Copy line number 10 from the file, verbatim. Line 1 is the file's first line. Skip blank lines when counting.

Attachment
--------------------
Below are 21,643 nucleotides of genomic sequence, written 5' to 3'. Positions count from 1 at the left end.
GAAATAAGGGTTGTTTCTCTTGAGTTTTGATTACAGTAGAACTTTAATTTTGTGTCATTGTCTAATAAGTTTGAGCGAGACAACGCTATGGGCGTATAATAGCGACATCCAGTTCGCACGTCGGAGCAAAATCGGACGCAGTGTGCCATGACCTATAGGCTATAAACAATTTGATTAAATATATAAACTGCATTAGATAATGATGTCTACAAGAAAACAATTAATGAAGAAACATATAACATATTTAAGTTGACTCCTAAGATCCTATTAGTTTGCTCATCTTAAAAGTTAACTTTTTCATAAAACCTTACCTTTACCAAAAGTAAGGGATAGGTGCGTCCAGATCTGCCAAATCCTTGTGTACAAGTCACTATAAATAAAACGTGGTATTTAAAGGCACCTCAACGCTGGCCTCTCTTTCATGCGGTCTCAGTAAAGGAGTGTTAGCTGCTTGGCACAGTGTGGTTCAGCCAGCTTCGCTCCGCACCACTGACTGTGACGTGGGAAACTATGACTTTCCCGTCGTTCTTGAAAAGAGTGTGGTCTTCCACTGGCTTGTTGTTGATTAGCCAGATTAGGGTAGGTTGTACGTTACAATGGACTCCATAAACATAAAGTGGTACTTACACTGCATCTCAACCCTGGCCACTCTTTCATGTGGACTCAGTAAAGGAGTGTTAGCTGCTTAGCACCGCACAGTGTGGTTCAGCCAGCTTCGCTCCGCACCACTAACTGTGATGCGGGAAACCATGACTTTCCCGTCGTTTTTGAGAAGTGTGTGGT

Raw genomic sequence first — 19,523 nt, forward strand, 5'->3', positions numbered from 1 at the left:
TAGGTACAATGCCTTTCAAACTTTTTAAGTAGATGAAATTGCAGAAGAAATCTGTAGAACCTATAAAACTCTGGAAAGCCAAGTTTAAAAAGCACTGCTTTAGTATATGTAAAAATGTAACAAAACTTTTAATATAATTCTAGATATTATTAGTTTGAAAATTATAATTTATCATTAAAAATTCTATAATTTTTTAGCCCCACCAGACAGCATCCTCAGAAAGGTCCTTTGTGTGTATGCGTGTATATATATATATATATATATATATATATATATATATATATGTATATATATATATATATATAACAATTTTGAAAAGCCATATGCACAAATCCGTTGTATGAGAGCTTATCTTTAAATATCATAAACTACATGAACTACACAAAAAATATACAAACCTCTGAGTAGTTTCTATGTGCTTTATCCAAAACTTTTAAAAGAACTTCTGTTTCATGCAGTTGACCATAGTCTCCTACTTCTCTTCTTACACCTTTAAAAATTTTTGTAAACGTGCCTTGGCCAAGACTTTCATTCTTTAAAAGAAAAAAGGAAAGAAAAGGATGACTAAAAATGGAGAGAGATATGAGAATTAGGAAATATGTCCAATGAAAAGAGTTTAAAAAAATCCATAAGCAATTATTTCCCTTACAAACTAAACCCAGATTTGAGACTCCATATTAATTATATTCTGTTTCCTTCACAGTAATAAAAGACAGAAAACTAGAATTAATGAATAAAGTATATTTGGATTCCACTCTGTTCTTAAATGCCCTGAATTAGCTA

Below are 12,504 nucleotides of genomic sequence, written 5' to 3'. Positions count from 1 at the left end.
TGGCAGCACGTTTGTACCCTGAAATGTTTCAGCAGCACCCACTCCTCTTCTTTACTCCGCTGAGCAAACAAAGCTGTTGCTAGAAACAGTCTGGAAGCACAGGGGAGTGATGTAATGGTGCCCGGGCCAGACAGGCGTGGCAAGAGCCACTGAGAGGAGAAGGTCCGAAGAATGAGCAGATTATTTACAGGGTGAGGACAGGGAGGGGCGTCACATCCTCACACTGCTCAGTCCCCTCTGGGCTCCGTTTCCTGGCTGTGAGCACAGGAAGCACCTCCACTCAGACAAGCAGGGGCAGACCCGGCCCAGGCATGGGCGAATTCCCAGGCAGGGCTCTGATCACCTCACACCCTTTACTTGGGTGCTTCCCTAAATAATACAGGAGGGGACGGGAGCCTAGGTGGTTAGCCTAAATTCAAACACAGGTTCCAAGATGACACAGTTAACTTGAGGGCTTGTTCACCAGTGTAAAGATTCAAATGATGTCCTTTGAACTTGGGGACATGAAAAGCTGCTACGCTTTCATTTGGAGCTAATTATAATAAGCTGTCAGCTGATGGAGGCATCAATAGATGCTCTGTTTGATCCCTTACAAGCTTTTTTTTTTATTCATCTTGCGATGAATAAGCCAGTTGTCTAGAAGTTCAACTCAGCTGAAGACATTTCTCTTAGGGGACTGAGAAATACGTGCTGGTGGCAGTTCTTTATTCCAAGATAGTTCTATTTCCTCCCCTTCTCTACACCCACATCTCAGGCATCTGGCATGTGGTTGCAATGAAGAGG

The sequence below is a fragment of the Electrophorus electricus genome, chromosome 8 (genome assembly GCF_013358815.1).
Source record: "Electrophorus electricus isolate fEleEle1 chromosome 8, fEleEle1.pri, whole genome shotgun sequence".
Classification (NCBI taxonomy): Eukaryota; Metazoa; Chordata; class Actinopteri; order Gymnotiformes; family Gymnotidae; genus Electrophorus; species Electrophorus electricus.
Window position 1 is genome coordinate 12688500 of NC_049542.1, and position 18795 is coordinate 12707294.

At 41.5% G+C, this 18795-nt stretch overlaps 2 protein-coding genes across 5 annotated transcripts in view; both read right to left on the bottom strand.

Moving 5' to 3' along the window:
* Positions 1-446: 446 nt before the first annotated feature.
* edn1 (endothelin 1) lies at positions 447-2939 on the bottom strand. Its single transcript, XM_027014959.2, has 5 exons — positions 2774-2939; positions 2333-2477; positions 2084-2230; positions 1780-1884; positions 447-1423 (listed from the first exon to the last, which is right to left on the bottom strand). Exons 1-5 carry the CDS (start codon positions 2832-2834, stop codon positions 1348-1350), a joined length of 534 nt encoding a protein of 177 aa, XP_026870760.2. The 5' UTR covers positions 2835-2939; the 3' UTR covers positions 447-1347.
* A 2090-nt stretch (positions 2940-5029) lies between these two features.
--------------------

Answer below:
Window position 1 is genome coordinate 12688500 of NC_049542.1, and position 18795 is coordinate 12707294.